Chinese President Xi Jinping can do many things, but bringing a World Cup to China won’t be one of them.
We’ve covered Xi’s love of soccer – manufactured or otherwise – several times here on China Sports Insider, but the subject is back in the news again after his recent comments on promoting the game in China. First thoughts are the moves being made do look like sensible, long-term overhauls, rather than the short-term, quick fixes that government officials have previously initiated solely to gain attention and/or promotion (see Beckham, David).
With the Nanjing Youth Olympic Games (YOG) drawing to a close earlier this week after receiving little to none global attention, the few people who were watching have been debating the merits of the spectacle. In general, those who were there appear to have been won over by the Chinese penchant for ‘Bigger is Better’, while those who weren’t were more than happy to pile on.
The glut of “China isn’t at the World Cup, but…” articles has slowed (there is only so much to say, after all), though these pictures of President Xi Jinping are doing the rounds (h/t @niubi), unthinkable to depict the President in cartoon form just a few years ago.
China won’t be playing in Brazil – they have appeared at a World Cup just once and failed to score a goal – but millions will stay up late to watch the games – starting this Friday at 4 am when Croatia kicks off against the host nation in São Paulo. Here are 10 things in this year’s World Cup with a Chinese connection. Continue reading The World Cup with Chinese characteristics→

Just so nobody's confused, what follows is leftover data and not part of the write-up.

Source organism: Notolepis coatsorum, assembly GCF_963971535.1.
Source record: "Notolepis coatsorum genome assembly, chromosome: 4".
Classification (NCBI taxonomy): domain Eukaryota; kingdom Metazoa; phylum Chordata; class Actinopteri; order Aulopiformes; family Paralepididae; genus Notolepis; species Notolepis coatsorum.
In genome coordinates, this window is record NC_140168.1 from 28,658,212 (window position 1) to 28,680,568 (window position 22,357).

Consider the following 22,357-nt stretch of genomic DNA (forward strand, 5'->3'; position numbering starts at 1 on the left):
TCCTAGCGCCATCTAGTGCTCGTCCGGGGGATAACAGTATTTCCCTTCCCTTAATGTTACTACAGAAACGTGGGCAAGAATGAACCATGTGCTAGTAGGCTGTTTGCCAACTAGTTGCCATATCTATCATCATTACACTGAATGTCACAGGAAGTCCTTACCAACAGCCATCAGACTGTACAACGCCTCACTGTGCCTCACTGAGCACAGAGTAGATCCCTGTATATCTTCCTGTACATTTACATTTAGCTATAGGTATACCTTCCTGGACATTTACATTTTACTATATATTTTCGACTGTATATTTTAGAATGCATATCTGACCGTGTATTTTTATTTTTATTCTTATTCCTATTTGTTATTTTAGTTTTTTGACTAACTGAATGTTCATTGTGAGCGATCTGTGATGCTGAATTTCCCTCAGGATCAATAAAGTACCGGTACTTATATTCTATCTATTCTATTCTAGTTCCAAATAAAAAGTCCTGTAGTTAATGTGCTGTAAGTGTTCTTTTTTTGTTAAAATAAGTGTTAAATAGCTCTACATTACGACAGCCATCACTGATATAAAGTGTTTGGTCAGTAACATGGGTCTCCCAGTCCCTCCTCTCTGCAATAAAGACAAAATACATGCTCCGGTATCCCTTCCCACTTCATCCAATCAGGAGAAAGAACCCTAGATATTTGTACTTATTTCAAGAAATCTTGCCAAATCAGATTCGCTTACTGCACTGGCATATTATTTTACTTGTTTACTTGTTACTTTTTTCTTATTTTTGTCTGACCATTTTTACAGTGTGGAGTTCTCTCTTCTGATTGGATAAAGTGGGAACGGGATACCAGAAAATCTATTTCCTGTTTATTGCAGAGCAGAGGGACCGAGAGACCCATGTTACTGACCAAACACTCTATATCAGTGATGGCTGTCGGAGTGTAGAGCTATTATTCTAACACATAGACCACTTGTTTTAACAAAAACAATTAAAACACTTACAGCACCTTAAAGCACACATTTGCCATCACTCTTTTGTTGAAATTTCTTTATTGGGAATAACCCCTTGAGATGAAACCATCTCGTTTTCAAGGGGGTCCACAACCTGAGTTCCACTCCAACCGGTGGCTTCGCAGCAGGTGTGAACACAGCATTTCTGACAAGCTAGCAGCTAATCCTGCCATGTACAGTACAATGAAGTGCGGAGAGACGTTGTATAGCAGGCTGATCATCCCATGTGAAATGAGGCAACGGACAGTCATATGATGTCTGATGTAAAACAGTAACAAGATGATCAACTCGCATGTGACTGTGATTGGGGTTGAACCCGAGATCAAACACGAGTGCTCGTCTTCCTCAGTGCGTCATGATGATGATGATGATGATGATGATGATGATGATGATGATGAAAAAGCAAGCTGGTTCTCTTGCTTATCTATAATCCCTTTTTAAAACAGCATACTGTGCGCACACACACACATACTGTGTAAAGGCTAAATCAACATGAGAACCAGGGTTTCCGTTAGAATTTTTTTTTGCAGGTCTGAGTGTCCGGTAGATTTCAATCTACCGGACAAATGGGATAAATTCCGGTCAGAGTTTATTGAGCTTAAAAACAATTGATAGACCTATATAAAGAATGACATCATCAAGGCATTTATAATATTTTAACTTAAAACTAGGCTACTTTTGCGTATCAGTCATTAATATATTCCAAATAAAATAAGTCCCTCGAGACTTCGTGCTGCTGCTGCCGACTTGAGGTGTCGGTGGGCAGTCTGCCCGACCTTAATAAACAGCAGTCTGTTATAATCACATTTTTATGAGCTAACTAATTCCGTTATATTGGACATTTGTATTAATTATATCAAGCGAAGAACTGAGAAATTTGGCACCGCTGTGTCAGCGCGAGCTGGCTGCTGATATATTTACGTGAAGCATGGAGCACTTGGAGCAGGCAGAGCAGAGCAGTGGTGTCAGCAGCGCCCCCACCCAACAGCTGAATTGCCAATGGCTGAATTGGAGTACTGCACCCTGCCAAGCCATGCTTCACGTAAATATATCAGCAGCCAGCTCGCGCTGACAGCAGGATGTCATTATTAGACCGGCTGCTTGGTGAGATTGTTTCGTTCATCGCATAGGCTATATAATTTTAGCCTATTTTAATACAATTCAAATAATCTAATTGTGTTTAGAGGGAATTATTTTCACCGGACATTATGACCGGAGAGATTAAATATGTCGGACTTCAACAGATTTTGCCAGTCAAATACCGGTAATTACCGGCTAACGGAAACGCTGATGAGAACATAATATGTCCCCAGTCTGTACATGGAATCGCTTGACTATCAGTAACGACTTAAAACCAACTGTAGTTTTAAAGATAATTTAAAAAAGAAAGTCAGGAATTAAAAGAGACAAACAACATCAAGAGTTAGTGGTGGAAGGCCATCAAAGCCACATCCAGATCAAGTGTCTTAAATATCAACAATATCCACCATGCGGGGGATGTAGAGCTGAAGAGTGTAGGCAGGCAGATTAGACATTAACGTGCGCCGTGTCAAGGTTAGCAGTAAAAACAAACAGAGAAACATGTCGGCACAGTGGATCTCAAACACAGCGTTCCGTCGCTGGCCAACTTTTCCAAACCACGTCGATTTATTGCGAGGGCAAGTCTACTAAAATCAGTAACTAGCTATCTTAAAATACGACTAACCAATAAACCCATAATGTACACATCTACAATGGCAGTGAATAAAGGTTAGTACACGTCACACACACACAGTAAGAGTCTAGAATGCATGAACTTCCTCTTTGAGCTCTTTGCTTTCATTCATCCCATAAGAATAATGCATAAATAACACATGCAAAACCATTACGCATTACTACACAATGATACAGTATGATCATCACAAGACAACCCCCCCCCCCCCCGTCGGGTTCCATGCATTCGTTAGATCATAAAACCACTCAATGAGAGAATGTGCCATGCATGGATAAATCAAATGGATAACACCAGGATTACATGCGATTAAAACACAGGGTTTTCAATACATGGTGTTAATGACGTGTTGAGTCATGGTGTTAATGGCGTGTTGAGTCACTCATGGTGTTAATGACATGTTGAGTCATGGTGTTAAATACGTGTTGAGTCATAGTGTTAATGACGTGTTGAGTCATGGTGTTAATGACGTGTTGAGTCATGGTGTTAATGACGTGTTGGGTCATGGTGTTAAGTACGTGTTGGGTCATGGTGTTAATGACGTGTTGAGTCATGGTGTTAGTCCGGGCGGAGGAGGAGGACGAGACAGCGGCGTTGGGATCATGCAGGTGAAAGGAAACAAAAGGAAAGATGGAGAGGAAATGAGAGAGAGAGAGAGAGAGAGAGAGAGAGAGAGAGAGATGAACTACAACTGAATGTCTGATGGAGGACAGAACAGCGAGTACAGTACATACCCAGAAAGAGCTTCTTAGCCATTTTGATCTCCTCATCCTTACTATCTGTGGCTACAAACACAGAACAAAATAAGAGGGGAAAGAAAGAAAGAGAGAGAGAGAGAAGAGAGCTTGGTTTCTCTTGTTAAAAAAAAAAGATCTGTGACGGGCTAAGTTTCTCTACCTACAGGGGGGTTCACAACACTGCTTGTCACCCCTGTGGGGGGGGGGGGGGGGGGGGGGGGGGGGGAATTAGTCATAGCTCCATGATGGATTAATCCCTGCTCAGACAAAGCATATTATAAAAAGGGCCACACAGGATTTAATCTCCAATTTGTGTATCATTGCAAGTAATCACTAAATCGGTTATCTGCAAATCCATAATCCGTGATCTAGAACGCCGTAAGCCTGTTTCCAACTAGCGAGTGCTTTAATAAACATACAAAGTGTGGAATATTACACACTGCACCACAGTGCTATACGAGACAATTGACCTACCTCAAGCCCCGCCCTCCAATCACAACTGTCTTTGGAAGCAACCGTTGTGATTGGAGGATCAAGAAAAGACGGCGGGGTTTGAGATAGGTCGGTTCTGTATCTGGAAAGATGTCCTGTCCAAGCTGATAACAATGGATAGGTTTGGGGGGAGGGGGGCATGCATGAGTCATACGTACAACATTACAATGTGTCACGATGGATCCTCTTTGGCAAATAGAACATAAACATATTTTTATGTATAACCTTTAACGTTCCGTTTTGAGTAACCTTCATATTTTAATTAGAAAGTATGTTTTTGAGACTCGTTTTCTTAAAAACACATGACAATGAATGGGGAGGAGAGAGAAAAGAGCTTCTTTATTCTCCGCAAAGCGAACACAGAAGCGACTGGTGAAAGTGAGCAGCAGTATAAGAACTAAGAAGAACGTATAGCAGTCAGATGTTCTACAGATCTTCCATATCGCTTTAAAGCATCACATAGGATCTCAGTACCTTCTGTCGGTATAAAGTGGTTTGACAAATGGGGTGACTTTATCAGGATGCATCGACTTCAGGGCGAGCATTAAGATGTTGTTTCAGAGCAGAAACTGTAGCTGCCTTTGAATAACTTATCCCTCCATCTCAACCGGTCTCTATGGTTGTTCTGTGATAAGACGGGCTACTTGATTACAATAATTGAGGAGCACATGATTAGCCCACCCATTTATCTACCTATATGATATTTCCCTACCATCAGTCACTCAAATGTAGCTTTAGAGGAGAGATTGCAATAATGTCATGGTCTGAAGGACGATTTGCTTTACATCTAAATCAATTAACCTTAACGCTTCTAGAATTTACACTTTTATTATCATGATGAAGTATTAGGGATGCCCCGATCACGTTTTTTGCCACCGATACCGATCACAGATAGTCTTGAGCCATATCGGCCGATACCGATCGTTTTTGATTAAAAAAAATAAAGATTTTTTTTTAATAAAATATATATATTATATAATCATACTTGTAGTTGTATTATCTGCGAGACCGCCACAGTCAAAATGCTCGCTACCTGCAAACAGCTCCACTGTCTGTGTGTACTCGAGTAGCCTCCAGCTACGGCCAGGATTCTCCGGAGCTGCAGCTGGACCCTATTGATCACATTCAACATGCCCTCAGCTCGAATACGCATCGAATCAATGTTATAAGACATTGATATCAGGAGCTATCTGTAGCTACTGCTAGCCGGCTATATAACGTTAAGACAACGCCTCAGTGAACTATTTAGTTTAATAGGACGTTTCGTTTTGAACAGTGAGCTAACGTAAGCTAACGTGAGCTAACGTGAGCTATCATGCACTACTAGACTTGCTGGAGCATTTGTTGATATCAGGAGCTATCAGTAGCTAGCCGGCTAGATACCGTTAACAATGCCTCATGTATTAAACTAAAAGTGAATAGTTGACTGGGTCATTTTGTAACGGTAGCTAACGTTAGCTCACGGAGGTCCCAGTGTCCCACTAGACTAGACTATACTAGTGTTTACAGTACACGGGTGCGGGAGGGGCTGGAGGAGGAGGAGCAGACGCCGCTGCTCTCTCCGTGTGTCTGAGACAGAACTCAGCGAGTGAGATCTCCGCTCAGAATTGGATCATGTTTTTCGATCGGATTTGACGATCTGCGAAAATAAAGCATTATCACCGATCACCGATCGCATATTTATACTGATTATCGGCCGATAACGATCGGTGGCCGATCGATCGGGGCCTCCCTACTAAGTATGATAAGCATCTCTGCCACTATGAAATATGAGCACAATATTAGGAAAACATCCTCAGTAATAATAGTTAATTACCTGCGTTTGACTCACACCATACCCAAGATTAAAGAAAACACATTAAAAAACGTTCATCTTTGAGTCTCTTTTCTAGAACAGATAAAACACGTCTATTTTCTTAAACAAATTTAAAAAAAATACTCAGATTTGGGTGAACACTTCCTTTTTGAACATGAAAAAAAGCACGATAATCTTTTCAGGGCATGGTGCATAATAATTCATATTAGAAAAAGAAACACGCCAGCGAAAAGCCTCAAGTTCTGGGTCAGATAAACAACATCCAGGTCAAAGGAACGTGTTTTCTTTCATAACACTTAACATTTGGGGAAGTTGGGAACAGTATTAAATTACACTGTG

There’s a particular official within Chinese soccer circles who has developed a habit of starting each press conference or meeting with the words “I don’t know anything about football, but…” The intent is clear: if (when) this all goes south (again), it’s not my fault.
The state’s control of Chinese football is a large reason for its poor performance over the years: what is needed is a long-term plan, but Chinese officialdom rewards short-term thinking.
With several high prominent western leaders boycotting the Sochi Olympics, it was of even more importance to Russia and the IOC that Chinese President Xi Jinping attended the opening ceremony. In an official press release about the first ever IOC President’s dinner, Xi was mentioned in the same breath as Russian President Vladimir Putin, UN Secretary-General Ban Ki-moon and Karolos Papoulias, President of Greece (home of the Olympics). All other attendees were listed further down the release, showing the importance of Xi’s presence.